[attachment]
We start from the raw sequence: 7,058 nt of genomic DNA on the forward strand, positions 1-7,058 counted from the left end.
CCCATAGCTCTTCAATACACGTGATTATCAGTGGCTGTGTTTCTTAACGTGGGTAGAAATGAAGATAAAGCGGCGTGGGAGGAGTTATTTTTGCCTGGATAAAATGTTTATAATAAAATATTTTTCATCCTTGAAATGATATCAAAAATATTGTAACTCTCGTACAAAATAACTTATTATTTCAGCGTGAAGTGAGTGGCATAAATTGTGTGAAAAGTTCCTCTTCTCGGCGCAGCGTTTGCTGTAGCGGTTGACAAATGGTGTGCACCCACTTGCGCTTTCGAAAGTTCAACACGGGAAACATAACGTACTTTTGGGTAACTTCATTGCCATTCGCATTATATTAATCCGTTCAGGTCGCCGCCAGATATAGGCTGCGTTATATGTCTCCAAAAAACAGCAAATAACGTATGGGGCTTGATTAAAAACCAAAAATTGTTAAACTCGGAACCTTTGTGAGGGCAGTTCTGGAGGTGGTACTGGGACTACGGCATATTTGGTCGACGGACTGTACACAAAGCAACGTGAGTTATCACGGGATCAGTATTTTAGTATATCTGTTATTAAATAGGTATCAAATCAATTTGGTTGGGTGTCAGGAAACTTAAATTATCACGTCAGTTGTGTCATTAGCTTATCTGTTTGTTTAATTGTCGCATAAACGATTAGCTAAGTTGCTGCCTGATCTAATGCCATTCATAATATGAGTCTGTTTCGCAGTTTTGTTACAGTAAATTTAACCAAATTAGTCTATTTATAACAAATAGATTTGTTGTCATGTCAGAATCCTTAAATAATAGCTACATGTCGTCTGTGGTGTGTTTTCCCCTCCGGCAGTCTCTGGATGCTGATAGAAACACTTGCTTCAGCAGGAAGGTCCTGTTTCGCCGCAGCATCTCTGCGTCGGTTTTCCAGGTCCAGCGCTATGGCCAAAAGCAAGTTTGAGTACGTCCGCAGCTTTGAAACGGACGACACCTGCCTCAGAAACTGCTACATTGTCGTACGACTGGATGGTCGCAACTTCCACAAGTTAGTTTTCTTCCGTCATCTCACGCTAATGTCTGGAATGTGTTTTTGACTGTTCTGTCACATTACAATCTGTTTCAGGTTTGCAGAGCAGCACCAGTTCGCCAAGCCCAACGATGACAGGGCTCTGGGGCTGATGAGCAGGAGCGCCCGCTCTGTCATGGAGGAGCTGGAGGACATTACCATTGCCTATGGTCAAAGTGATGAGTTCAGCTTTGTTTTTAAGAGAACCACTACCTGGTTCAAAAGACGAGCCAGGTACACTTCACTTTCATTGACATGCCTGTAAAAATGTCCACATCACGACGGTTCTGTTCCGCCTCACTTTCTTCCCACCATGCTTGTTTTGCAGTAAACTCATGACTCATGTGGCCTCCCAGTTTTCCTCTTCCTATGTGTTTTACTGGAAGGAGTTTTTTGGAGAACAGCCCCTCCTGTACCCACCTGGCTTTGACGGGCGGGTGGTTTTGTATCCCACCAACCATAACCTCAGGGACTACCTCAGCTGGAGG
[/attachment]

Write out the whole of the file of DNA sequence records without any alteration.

We start from the raw sequence: 7,058 nt of genomic DNA on the forward strand, positions 1-7,058 counted from the left end.
CCCATAGCTCTTCAATACACGTGATTATCAGTGGCTGTGTTTCTTAACGTGGGTAGAAATGAAGATAAAGCGGCGTGGGAGGAGTTATTTTTGCCTGGATAAAATGTTTATAATAAAATATTTTTCATCCTTGAAATGATATCAAAAATATTGTAACTCTCGTACAAAATAACTTATTATTTCAGCGTGAAGTGAGTGGCATAAATTGTGTGAAAAGTTCCTCTTCTCGGCGCAGCGTTTGCTGTAGCGGTTGACAAATGGTGTGCACCCACTTGCGCTTTCGAAAGTTCAACACGGGAAACATAACGTACTTTTGGGTAACTTCATTGCCATTCGCATTATATTAATCCGTTCAGGTCGCCGCCAGATATAGGCTGCGTTATATGTCTCCAAAAAACAGCAAATAACGTATGGGGCTTGATTAAAAACCAAAAATTGTTAAACTCGGAACCTTTGTGAGGGCAGTTCTGGAGGTGGTACTGGGACTACGGCATATTTGGTCGACGGACTGTACACAAAGCAACGTGAGTTATCACGGGATCAGTATTTTAGTATATCTGTTATTAAATAGGTATCAAATCAATTTGGTTGGGTGTCAGGAAACTTAAATTATCACGTCAGTTGTGTCATTAGCTTATCTGTTTGTTTAATTGTCGCATAAACGATTAGCTAAGTTGCTGCCTGATCTAATGCCATTCATAATATGAGTCTGTTTCGCAGTTTTGTTACAGTAAATTTAACCAAATTAGTCTATTTATAACAAATAGATTTGTTGTCATGTCAGAATCCTTAAATAATAGCTACATGTCGTCTGTGGTGTGTTTTCCCCTCCGGCAGTCTCTGGATGCTGATAGAAACACTTGCTTCAGCAGGAAGGTCCTGTTTCGCCGCAGCATCTCTGCGTCGGTTTTCCAGGTCCAGCGCTATGGCCAAAAGCAAGTTTGAGTACGTCCGCAGCTTTGAAACGGACGACACCTGCCTCAGAAACTGCTACATTGTCGTACGACTGGATGGTCGCAACTTCCACAAGTTAGTTTTCTTCCGTCATCTCACGCTAATGTCTGGAATGTGTTTTTGACTGTTCTGTCACATTACAATCTGTTTCAGGTTTGCAGAGCAGCACCAGTTCGCCAAGCCCAACGATGACAGGGCTCTGGGGCTGATGAGCAGGAGCGCCCGCTCTGTCATGGAGGAGCTGGAGGACATTACCATTGCCTATGGTCAAAGTGATGAGTTCAGCTTTGTTTTTAAGAGAACCACTACCTGGTTCAAAAGACGAGCCAGGTACACTTCACTTTCATTGACATGCCTGTAAAAATGTCCACATCACGACGGTTCTGTTCCGCCTCACTTTCTTCCCACCATGCTTGTTTTGCAGTAAACTCATGACTCATGTGGCCTCCCAGTTTTCCTCTTCCTATGTGTTTTACTGGAAGGAGTTTTTTGGAGAACAGCCCCTCCTGTACCCACCTGGCTTTGACGGGCGGGTGGTTTTGTATCCCACCAACCATAACCTCAGGGACTACCTCAGCTGGAGG